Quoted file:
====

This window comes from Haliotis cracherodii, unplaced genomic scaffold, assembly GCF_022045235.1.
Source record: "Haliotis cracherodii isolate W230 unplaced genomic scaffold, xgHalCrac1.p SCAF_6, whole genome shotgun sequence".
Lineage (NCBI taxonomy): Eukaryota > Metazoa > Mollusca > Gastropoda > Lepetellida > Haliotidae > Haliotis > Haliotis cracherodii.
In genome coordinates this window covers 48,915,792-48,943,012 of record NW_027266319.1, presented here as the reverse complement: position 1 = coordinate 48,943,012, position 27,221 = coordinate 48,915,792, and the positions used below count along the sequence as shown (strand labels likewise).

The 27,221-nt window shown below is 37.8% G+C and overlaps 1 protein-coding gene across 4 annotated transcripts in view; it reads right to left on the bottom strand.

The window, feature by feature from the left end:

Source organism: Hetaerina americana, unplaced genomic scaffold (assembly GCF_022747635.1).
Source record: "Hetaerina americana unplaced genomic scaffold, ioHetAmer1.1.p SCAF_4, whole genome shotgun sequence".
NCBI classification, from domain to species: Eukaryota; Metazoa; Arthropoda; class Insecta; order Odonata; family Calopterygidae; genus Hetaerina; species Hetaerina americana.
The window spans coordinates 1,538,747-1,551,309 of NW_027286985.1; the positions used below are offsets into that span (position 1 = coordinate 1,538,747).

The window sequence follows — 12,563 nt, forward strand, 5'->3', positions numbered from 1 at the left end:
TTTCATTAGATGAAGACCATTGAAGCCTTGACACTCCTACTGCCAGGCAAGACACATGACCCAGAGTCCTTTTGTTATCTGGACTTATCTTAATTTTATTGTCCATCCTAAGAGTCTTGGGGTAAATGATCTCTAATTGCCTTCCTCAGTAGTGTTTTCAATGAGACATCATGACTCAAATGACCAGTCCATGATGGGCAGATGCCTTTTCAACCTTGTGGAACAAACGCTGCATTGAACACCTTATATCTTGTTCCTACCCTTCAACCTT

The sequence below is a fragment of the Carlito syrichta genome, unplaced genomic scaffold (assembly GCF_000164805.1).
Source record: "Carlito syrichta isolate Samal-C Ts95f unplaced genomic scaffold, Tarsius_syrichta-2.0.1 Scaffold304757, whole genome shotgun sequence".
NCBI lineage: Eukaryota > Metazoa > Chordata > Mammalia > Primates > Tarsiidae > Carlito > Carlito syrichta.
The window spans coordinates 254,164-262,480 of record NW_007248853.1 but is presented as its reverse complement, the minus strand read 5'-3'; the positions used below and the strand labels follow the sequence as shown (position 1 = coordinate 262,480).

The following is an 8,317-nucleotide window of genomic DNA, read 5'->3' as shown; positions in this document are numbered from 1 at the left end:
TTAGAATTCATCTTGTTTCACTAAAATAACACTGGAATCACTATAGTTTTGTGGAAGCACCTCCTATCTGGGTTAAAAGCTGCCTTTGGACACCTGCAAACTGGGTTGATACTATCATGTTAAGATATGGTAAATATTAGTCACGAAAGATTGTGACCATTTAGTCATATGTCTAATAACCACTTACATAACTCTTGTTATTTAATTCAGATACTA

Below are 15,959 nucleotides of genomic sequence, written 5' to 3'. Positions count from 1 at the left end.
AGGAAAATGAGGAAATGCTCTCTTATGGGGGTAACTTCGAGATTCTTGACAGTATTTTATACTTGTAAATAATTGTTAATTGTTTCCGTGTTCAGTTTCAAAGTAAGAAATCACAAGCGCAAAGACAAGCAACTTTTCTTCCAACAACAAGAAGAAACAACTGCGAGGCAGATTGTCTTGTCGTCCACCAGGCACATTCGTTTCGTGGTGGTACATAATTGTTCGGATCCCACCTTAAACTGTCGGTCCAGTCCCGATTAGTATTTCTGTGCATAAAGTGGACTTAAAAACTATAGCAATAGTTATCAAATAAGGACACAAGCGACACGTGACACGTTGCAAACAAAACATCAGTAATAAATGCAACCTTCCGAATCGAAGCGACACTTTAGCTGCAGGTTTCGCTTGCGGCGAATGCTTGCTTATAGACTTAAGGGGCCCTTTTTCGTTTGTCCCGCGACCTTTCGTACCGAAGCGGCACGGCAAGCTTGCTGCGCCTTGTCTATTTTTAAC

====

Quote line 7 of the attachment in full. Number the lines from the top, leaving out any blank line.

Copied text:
Source organism: Hetaerina americana, unplaced genomic scaffold (assembly GCF_022747635.1).